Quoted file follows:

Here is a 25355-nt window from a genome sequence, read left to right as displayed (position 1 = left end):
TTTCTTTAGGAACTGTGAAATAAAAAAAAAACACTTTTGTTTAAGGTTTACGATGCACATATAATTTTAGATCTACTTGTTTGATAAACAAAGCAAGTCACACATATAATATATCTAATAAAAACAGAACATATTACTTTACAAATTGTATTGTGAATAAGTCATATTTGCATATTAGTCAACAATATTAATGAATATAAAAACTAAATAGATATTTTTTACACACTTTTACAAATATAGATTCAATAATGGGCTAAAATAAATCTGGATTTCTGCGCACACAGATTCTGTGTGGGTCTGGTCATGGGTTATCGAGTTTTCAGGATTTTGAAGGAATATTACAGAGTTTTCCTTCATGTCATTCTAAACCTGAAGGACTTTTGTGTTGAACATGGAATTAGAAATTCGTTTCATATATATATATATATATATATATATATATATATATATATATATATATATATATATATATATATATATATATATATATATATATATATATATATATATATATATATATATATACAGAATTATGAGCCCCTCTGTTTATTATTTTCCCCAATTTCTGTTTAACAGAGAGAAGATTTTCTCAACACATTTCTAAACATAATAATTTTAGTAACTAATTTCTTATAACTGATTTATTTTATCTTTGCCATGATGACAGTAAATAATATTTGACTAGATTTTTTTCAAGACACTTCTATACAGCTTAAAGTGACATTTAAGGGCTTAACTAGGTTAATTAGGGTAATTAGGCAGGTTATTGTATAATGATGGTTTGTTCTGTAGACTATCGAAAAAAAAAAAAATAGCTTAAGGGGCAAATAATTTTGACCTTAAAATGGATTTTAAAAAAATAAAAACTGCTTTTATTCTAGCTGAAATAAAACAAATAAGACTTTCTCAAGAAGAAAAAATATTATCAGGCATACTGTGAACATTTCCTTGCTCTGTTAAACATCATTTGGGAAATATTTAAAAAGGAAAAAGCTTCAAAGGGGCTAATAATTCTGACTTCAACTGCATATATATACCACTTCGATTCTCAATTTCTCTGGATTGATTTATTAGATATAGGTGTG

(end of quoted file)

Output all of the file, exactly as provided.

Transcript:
Here is a 25355-nt window from a genome sequence, read left to right as displayed (position 1 = left end):
TTTCTTTAGGAACTGTGAAATAAAAAAAAAACACTTTTGTTTAAGGTTTACGATGCACATATAATTTTAGATCTACTTGTTTGATAAACAAAGCAAGTCACACATATAATATATCTAATAAAAACAGAACATATTACTTTACAAATTGTATTGTGAATAAGTCATATTTGCATATTAGTCAACAATATTAATGAATATAAAAACTAAATAGATATTTTTTACACACTTTTACAAATATAGATTCAATAATGGGCTAAAATAAATCTGGATTTCTGCGCACACAGATTCTGTGTGGGTCTGGTCATGGGTTATCGAGTTTTCAGGATTTTGAAGGAATATTACAGAGTTTTCCTTCATGTCATTCTAAACCTGAAGGACTTTTGTGTTGAACATGGAATTAGAAATTCGTTTCATATATATATATATATATATATATATATATATATATATATATATATATATATATATATATATATATATATATATATATATATATATATATATATATATATATATATATATATACAGAATTATGAGCCCCTCTGTTTATTATTTTCCCCAATTTCTGTTTAACAGAGAGAAGATTTTCTCAACACATTTCTAAACATAATAATTTTAGTAACTAATTTCTTATAACTGATTTATTTTATCTTTGCCATGATGACAGTAAATAATATTTGACTAGATTTTTTTCAAGACACTTCTATACAGCTTAAAGTGACATTTAAGGGCTTAACTAGGTTAATTAGGGTAATTAGGCAGGTTATTGTATAATGATGGTTTGTTCTGTAGACTATCGAAAAAAAAAAAAATAGCTTAAGGGGCAAATAATTTTGACCTTAAAATGGATTTTAAAAAAATAAAAACTGCTTTTATTCTAGCTGAAATAAAACAAATAAGACTTTCTCAAGAAGAAAAAATATTATCAGGCATACTGTGAACATTTCCTTGCTCTGTTAAACATCATTTGGGAAATATTTAAAAAGGAAAAAGCTTCAAAGGGGCTAATAATTCTGACTTCAACTGCATATATATACCACTTCGATTCTCAATTTCTCTGGATTGATTTATTAGATATAGGTGTG